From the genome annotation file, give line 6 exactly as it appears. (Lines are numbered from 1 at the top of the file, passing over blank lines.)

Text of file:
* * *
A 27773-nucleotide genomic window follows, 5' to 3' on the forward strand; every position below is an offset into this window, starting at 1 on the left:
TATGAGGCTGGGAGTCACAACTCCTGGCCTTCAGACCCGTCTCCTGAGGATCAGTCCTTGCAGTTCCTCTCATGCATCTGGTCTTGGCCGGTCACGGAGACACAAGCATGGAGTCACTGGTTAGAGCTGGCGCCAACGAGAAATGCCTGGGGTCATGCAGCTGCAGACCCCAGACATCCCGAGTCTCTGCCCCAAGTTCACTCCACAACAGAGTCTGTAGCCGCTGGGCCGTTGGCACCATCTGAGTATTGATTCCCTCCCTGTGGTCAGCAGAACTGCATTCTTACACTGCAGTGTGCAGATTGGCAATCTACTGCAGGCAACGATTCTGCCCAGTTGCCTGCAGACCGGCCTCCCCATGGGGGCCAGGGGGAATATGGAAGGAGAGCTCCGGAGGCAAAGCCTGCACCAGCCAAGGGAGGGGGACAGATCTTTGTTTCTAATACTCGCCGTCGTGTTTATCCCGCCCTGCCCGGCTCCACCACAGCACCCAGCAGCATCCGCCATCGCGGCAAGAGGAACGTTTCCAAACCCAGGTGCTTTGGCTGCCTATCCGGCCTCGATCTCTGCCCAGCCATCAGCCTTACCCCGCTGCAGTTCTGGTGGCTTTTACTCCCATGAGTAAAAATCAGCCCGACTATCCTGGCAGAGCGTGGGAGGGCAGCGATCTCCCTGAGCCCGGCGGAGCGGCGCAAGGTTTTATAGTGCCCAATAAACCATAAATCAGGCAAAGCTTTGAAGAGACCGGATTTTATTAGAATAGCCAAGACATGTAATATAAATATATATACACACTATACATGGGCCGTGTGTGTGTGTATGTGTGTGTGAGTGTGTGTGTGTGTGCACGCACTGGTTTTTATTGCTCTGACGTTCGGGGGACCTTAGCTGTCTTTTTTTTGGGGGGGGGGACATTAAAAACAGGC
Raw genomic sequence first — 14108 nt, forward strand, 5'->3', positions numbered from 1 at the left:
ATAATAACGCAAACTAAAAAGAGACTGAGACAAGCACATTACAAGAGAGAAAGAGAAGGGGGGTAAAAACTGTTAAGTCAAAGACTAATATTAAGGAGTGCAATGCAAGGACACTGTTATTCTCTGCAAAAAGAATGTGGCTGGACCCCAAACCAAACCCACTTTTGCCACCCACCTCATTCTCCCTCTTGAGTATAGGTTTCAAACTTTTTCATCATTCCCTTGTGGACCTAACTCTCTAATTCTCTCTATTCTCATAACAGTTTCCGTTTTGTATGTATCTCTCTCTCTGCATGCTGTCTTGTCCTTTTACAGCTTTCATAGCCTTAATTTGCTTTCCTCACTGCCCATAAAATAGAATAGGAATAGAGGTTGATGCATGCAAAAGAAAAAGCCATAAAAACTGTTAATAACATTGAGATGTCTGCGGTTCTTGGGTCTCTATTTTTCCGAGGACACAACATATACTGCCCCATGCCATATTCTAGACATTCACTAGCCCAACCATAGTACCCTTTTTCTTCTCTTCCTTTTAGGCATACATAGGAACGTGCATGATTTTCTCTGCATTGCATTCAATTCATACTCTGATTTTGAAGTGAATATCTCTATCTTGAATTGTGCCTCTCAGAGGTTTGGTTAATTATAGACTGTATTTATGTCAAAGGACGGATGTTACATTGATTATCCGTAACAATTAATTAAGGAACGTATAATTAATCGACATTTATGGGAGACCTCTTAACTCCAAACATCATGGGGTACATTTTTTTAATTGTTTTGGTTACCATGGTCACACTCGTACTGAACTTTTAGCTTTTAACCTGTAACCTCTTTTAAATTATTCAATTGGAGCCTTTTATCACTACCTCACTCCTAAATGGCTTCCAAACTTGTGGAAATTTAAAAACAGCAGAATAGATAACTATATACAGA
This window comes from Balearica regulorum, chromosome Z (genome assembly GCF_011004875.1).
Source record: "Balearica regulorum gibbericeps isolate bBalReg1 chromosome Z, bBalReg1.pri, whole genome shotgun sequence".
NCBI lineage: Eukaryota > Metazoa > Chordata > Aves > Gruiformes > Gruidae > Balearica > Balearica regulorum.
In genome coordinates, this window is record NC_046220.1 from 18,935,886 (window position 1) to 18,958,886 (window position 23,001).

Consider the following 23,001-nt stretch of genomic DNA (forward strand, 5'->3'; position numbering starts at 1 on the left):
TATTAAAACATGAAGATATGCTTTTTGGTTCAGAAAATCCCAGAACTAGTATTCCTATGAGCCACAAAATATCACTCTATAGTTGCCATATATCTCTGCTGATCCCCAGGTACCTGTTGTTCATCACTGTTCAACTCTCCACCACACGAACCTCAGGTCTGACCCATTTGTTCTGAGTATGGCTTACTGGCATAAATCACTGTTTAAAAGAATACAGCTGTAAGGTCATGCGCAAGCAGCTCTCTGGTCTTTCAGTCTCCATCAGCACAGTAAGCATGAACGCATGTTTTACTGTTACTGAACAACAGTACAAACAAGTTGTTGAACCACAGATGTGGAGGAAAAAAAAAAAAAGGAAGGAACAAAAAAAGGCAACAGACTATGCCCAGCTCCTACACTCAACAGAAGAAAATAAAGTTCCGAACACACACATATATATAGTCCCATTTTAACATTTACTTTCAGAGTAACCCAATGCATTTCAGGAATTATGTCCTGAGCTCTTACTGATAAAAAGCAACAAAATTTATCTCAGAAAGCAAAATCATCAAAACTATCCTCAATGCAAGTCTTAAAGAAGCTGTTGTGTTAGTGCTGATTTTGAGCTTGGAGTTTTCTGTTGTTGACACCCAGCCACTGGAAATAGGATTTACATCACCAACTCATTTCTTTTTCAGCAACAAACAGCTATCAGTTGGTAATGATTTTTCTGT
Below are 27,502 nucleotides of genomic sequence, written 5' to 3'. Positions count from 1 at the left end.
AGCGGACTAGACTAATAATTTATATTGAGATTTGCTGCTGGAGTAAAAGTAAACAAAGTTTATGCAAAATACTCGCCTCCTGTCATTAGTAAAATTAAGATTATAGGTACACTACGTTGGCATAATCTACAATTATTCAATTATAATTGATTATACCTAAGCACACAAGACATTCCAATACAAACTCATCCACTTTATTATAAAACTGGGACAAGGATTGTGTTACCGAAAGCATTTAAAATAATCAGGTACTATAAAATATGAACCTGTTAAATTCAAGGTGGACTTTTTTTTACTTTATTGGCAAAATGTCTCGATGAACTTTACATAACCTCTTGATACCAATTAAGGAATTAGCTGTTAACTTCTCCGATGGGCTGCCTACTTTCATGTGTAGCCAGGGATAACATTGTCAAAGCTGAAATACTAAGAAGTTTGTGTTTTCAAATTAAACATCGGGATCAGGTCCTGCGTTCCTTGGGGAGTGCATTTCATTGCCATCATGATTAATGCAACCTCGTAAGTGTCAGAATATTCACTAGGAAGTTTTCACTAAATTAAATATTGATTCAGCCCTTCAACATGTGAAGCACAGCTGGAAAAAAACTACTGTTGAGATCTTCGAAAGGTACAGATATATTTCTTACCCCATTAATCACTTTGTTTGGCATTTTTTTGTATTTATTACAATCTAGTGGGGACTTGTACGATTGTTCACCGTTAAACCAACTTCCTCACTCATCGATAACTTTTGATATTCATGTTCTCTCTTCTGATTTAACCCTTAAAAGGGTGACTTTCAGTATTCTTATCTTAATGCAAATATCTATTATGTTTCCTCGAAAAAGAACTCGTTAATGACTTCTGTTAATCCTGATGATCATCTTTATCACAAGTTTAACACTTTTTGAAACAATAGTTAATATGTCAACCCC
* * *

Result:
Source record: "Balearica regulorum gibbericeps isolate bBalReg1 chromosome Z, bBalReg1.pri, whole genome shotgun sequence".